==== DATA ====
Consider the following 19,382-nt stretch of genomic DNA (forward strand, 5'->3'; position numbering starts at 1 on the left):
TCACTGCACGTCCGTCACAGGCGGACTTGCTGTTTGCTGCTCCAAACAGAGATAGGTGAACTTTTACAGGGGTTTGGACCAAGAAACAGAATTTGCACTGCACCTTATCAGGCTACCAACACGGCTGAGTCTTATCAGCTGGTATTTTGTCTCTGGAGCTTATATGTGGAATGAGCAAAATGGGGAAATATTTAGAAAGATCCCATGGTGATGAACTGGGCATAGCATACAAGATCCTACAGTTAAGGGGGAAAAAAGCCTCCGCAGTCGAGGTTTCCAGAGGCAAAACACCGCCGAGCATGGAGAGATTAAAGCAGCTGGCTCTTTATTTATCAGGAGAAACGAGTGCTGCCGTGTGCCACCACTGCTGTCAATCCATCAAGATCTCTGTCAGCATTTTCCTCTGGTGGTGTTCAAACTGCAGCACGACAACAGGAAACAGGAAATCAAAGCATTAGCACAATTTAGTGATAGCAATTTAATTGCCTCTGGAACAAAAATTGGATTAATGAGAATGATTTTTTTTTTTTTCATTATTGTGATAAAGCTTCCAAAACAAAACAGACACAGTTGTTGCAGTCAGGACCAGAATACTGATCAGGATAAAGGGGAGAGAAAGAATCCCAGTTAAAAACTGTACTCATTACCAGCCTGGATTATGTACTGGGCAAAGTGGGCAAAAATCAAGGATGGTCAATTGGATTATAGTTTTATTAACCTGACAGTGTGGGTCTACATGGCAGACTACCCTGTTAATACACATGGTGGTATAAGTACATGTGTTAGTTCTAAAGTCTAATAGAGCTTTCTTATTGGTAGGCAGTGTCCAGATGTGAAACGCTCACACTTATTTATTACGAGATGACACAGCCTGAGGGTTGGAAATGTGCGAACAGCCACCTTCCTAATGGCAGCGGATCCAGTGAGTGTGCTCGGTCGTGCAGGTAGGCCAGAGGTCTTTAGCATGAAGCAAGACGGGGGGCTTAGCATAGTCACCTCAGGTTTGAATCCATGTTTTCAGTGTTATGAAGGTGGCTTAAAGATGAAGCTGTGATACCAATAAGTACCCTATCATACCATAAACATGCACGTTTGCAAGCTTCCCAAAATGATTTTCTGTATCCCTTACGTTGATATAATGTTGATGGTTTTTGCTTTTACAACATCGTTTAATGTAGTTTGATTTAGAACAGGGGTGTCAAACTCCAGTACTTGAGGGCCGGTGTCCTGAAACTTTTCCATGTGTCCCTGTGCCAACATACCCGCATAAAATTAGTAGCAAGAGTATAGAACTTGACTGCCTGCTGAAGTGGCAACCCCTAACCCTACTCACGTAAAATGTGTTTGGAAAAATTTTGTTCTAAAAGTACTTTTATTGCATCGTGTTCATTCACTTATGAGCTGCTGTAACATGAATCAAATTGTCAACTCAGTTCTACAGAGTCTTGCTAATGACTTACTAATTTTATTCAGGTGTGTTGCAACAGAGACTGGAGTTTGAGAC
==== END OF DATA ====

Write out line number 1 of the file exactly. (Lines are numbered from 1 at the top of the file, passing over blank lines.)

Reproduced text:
Consider the following 19,382-nt stretch of genomic DNA (forward strand, 5'->3'; position numbering starts at 1 on the left):